The Women’s Interest Network is hosting this year’s presentation of “The Vagina Monologues” Friday and Saturday at 7:30 p.m. in the Hughes-Trigg Student Center auditorium. The proceeds from the event will go towards supporting the Dallas Area Rape Crisis Center.
This event has a long history at SMU working to empower women and create a sense of community among the female students. “The Vagina Monologues,” written by Eve Ensler, has been performed since 1996 and has since been the cornerstone for the V-Day campaign. This campaign works to educate people on the realities of violence against women and girls, according to the V-Day website.
“It’s the only night we really get to talk about sexual assault in a broader scope of all women,” Co-Chair Angela Uno said. “I think that is so important to the SMU community.”
But “The Vagina Monologues” doesn’t just tell stories of assault and rape, it also explores a woman’s feelings during her first period, what childbirth is like, losing one’s virginity and a long list of other vagina-related topics that any woman could relate to.
Uno describes the monologues as being the first time that women had been asked about vaginas in general, how they felt and their experiences as women.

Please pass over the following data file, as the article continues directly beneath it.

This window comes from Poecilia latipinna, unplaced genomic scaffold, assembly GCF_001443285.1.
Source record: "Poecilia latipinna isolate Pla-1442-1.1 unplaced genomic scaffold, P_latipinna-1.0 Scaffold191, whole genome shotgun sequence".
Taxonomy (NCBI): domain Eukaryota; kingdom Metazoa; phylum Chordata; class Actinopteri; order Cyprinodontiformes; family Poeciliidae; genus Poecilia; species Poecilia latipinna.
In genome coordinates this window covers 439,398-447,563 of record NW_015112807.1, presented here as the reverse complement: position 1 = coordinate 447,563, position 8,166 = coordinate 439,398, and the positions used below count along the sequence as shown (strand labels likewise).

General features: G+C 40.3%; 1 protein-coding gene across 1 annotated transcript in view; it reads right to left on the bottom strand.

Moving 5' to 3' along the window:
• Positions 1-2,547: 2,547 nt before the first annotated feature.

“It’s a way to just get people to start talking,” Uno said.
Performing “The Vagina Monologues” give students the opportunity to find community support if they have been assaulted. The benefits are not exclusive to women, however; it also gives male students the chance to step into the mind of a woman for one night.
“I think it’s important for men to go,” said Heidi Brandenburg, the graduate assistant at the SMU Women’s Center and the advisor to the Women’s Interest Network. “They can see things from our perspective, what we go through as women.”
The Women’s Interest Network has been fighting for gender equality at SMU, and “The Vagina Monologues” is just another stepping stone on the path to a more equal campus.
“It’s so acceptable for people to talk about men and penises and sex in general,” Uno said. “But when a woman tries to talk about it, it’s so taboo.”
The Women’s Interest Network hopes to open up the door to remove that feeling of ‘taboo.’
“I’m hoping that this year will see more student involvement because it represents liberation,” last year’s chair Asia Rodgers said.